b. Under HKEY_LOCAL_MACHINE, right-click SECURITY, and then click Permissions.
c. Under Group or User Names, click Administrators. Under Permissions for Administrators, click to select the Allow check box in the Full Control row, and then click OK.
d. Quit Registry Editor.

2. Find the Active Directory domain GUID. To do this, follow these steps:
a. On a domain controller on which the Windows Support Tools component is installed, open a command prompt.
b. Change to the following directory: Drive_letter \Program Files\Support Tools
c. At the command prompt, type nltest/domain_trusts/all_trusts/v , and then press ENTER.
d. From the output, record the domain GUID string. You can locate the domain GUID string in the line of output that starts with “Dom Guid.” For example, the domain GUID string may appear as follows:
e. In this example, record the registry entry as follows:
f. Close the Command Prompt window.

On each domain controller, change the value of the following registry entry to the value that you recorded in step 2e:

Important You must change this registry entry on all domain controllers. Make a system state backup of all computers on which you will make this registry change. Verify that you have working backups. You must also restart all domain controllers, member servers, and workstations after you make this registry change. Additionally, you must restart the member servers and the workstations to receive the LSA GUID.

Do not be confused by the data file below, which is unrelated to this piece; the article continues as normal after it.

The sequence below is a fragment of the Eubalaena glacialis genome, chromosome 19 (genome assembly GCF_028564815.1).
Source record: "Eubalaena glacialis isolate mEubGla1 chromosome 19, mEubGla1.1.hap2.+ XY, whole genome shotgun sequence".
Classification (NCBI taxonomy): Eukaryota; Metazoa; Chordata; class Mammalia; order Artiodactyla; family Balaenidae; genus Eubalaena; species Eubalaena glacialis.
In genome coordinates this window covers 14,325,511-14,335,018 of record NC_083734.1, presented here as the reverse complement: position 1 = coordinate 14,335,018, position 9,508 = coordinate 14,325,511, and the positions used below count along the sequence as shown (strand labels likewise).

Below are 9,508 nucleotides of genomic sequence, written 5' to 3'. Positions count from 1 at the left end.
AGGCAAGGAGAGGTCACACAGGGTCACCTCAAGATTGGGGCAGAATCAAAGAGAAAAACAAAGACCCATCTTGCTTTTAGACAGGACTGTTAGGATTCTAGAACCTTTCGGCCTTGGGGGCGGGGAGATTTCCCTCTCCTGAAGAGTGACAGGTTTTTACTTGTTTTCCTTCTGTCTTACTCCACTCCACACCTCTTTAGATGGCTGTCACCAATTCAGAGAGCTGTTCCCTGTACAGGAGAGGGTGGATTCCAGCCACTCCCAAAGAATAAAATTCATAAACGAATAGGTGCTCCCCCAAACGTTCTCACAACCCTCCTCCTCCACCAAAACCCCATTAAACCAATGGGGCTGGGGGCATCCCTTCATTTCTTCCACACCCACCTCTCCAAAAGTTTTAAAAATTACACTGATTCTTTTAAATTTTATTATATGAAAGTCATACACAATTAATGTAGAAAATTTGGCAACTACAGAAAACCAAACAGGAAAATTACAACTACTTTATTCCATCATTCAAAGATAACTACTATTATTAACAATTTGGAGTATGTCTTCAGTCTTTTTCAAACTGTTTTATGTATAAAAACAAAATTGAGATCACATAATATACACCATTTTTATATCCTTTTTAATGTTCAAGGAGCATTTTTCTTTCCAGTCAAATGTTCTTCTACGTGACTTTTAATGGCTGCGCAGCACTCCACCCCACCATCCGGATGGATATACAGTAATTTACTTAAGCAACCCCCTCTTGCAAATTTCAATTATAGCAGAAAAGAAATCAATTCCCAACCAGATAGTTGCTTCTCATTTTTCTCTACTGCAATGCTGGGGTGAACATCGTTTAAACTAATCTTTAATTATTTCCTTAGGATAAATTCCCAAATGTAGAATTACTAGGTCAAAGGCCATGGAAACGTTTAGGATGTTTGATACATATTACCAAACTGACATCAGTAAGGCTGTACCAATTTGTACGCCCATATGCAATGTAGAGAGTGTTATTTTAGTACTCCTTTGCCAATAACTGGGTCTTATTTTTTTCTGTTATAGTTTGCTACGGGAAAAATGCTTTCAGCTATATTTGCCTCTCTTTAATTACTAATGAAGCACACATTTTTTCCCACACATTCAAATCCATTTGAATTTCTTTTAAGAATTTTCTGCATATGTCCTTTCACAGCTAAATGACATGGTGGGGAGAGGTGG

4. In Registry Editor, change the permissions on the SECURITY hive back to their original settings.

Reset HP iLO Administrator Password

So I forgot the iLO password .. and rather than opening up the machine and flipping the switch thingy, I gave the advice in this article a whirl .. and what do you know, it worked fine!

And for those running 2003 64bit, you can grab the Lights-Out Online Configuration Utility from here.

VB Script to check disk space and email results

Here is a script I hacked together that checks disk space of your servers and emails it to an address. This can be scheduled using Windows Task Scheduler.

- Needs to be run under administrative rights

‘ Sample code for monitoring windows disk space

‘ This script reports the drive usage of all fixed drives on the systems
‘ specified. The report will be sent via plain text email to a specified
‘ recipient address (see last line in file).

‘ This sample can be used in a production environment to set up an